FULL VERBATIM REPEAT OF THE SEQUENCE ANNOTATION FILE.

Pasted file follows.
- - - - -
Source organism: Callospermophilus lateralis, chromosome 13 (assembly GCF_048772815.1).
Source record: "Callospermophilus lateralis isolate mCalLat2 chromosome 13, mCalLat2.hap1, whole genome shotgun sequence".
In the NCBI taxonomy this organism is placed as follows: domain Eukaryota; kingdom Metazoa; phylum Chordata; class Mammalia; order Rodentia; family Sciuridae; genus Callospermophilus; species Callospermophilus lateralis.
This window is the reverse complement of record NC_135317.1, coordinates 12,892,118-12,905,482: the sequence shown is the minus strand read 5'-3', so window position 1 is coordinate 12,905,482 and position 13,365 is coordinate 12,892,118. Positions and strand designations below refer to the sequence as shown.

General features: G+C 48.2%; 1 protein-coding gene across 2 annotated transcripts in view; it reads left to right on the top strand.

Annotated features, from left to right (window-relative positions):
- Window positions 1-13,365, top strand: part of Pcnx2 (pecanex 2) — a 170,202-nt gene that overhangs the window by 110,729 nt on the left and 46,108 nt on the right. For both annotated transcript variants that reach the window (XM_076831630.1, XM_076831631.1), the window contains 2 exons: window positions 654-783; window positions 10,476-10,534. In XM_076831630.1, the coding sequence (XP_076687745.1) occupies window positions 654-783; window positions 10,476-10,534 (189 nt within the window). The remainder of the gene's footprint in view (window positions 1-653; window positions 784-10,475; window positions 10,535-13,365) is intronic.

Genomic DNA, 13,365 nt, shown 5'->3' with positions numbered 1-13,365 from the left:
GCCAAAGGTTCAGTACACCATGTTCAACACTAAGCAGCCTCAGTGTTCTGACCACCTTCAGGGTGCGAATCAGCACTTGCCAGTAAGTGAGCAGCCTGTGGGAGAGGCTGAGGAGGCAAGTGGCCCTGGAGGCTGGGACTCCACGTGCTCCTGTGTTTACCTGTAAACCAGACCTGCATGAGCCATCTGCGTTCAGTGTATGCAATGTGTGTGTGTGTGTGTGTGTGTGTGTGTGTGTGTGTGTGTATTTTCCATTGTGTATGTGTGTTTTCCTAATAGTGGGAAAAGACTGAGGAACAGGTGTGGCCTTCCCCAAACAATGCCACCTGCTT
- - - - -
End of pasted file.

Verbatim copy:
Source organism: Callospermophilus lateralis, chromosome 13 (assembly GCF_048772815.1).
Source record: "Callospermophilus lateralis isolate mCalLat2 chromosome 13, mCalLat2.hap1, whole genome shotgun sequence".
In the NCBI taxonomy this organism is placed as follows: domain Eukaryota; kingdom Metazoa; phylum Chordata; class Mammalia; order Rodentia; family Sciuridae; genus Callospermophilus; species Callospermophilus lateralis.
This window is the reverse complement of record NC_135317.1, coordinates 12,892,118-12,905,482: the sequence shown is the minus strand read 5'-3', so window position 1 is coordinate 12,905,482 and position 13,365 is coordinate 12,892,118. Positions and strand designations below refer to the sequence as shown.

General features: G+C 48.2%; 1 protein-coding gene across 2 annotated transcripts in view; it reads left to right on the top strand.

Annotated features, from left to right (window-relative positions):
- Window positions 1-13,365, top strand: part of Pcnx2 (pecanex 2) — a 170,202-nt gene that overhangs the window by 110,729 nt on the left and 46,108 nt on the right. For both annotated transcript variants that reach the window (XM_076831630.1, XM_076831631.1), the window contains 2 exons: window positions 654-783; window positions 10,476-10,534. In XM_076831630.1, the coding sequence (XP_076687745.1) occupies window positions 654-783; window positions 10,476-10,534 (189 nt within the window). The remainder of the gene's footprint in view (window positions 1-653; window positions 784-10,475; window positions 10,535-13,365) is intronic.

Genomic DNA, 13,365 nt, shown 5'->3' with positions numbered 1-13,365 from the left:
GCCAAAGGTTCAGTACACCATGTTCAACACTAAGCAGCCTCAGTGTTCTGACCACCTTCAGGGTGCGAATCAGCACTTGCCAGTAAGTGAGCAGCCTGTGGGAGAGGCTGAGGAGGCAAGTGGCCCTGGAGGCTGGGACTCCACGTGCTCCTGTGTTTACCTGTAAACCAGACCTGCATGAGCCATCTGCGTTCAGTGTATGCAATGTGTGTGTGTGTGTGTGTGTGTGTGTGTGTGTGTGTGTGTATTTTCCATTGTGTATGTGTGTTTTCCTAATAGTGGGAAAAGACTGAGGAACAGGTGTGGCCTTCCCCAAACAATGCCACCTGCTT